[sdiy] FCC And Other Testing

Richie Burnett rburnett at richieburnett.co.uk
Wed Jan 13 15:13:29 CET 2021

Ben gave a good summary.

There are broadly two aspects of CE/FCC compliance testing.  "Immunity" and 
"Emissions."  Immunity refers to whether or not your device malfunctions 
when exposed to some external interference from another piece of equipment. 
Emissions refers to whether or not your device produces interference that 
might cause someone else's equipment to malfunction.  For example, an 
immunity problem might be that a Digital Synth reboots every time the guy 
next door uses his stick welder, or your house heating boiler fires up.  An 
example of an emissions problem might be that the Digital Synth radiates 
enough interference to block radio reception in the area.  Clearly the 
implications of each type of failure are different, and so are the ways you 
might find out about them if you haven't done formal testing.  A typical 
customer would probably put the odd Synth reboot down to a firmware bug or 
just overall poor product design, and it would probably generate feelings of 
frustration and a customer complaint at worst.  On the other hand, the 
jamming of nearby radio reception is potentially a much bigger problem, 
particularly if those radio communications are for a critical service like 
Fire, Ambulance, Police or Aviation.

There have been cases where poorly designed or old malfunctioning television 
sets have done things like crippled the broadband service in an entire town, 
and even initiated a full blown coastguard search-and-rescue mission after 
radiating on a satellite monitored international distress frequency.  Whilst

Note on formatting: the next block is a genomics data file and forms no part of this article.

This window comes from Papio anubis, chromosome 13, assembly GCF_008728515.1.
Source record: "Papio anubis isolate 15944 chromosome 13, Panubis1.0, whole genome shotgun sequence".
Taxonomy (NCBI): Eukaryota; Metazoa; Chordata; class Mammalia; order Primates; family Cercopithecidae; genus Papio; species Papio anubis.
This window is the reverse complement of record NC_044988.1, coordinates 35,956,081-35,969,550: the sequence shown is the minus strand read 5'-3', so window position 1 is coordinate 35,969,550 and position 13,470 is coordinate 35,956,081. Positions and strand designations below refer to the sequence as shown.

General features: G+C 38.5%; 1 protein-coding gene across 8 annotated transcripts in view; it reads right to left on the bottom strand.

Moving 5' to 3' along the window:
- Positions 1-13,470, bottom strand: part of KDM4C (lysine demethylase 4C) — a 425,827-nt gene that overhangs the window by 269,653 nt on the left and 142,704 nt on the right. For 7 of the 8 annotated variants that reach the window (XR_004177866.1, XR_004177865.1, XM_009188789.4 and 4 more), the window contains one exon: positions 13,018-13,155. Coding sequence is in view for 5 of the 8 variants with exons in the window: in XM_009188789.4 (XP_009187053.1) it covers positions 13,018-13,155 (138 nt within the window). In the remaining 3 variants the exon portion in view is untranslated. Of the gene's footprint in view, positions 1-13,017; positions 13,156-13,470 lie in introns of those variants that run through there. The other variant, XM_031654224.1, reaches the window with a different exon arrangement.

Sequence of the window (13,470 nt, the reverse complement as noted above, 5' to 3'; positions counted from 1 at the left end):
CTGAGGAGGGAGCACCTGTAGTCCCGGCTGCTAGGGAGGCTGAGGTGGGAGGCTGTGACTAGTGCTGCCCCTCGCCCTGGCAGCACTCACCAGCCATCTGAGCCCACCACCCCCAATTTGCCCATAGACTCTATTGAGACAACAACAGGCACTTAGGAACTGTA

these cases might seem mildly amusing when you think about the authorities 
taking away some poor old lady's ancient B&W TV set, the consequences of 
non-compliance can potentially be drastic.


-----Original Message----- 
From: Ben Stuyts
Sent: Wednesday, January 13, 2021 11:05 AM
To: Steven Cook
Cc: Synth-diy at synth-diy.org
Subject: Re: [sdiy] FCC And Other Testing

I have some CE-related experience:

A CE declaration is written and signed by the manufacturer. Not by a testing 
house. The manufacturer must have a dossier proving that the device complies 
with all the regulations that are mentioned in the CE declaration. This 
shows they have done their due diligence making sure they comply with all 
the various directives (EMC, low-voltage, machine, etc). This could even be 
done without any testing at all, but by (meticulously documented) design. 
Although I have never seen that in practice.

Then there’s this grey area: In case of a module (or sub-component) of a 
system, there is something called a type-II declaration. This means that the 
manufacturer declares that the device complies to the regulations, if 
installed properly, etc. But it is up to the integrator/builder of the full 
system to check that it complies. Perhaps this is applicable to synth 
modules, I’m not sure.

The most important, if not only, regulations for synth modules would be the 
one related to the EMC directive. If you hire a testing house to do a full 
compliance (traceable) test, this can become costly. Many thousands of 
currency-units. But you can also ask for a pre-compliance test. An EMC-only 
test should be less than 500 I would guess, if they find no problems. They 
will also help you solve any problems. (You could even do this yourself, but 
it is both science and art, and you need some costly equipment.)


> On 13 Jan 2021, at 10:38, Steven Cook via Synth-diy 
> <synth-diy at synth-diy.org> wrote:
> Hi, I'm developing a Eurorack synth module which uses a microcontroller. I 
> recently asked a question on here about ground planes and someone mention 
> it might be tricky to get FCC approval, something I'd never even thought 
> about. Having looked into this, it seems like it could cost tens of 
> thousands of pounds just to get FCC approval, and that there are lots of 
> other sets of rules in other countries, such as CE, Industry Canada, VCCI, 
> CNCA, and EASC (to name a few).
> Realistically, do micro businesses selling Eurorack modules actually go 
> through all these convoluted and expensive test procedures?
> Regards,
> Steven Cook
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